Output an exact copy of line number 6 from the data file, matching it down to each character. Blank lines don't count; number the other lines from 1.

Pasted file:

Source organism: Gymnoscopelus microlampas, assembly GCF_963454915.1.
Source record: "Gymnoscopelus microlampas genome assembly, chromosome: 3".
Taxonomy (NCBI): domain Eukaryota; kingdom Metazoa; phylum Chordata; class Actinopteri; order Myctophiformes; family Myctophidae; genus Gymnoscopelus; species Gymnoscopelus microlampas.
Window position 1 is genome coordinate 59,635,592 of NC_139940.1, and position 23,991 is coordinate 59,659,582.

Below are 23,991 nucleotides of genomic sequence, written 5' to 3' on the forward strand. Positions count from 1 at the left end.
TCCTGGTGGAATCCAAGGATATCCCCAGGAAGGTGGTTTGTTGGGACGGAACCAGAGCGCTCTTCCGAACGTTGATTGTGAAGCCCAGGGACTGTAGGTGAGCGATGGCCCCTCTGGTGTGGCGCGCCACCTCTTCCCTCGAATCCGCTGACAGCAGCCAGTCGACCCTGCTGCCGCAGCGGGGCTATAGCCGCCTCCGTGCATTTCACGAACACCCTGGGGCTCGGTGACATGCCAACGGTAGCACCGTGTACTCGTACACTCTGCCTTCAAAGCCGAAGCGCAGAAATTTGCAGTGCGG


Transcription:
TCCTGGTGGAATCCAAGGATATCCCCAGGAAGGTGGTTTGTTGGGACGGAACCAGAGCGCTCTTCCGAACGTTGATTGTGAAGCCCAGGGACTGTAGGTGAGCGATGGCCCCTCTGGTGTGGCGCGCCACCTCTTCCCTCGAATCCGCTGACAGCAGCCAGTCGACCCTGCTGCCGCAGCGGGGCTATAGCCGCCTCCGTGCATTTCACGAACACCCTGGGGCTCGGTGACATGCCAACGGTAGCACCGTGTACTCGTACACTCTGCCTTCAAAGCCGAAGCGCAGAAATTTGCAGTGCGG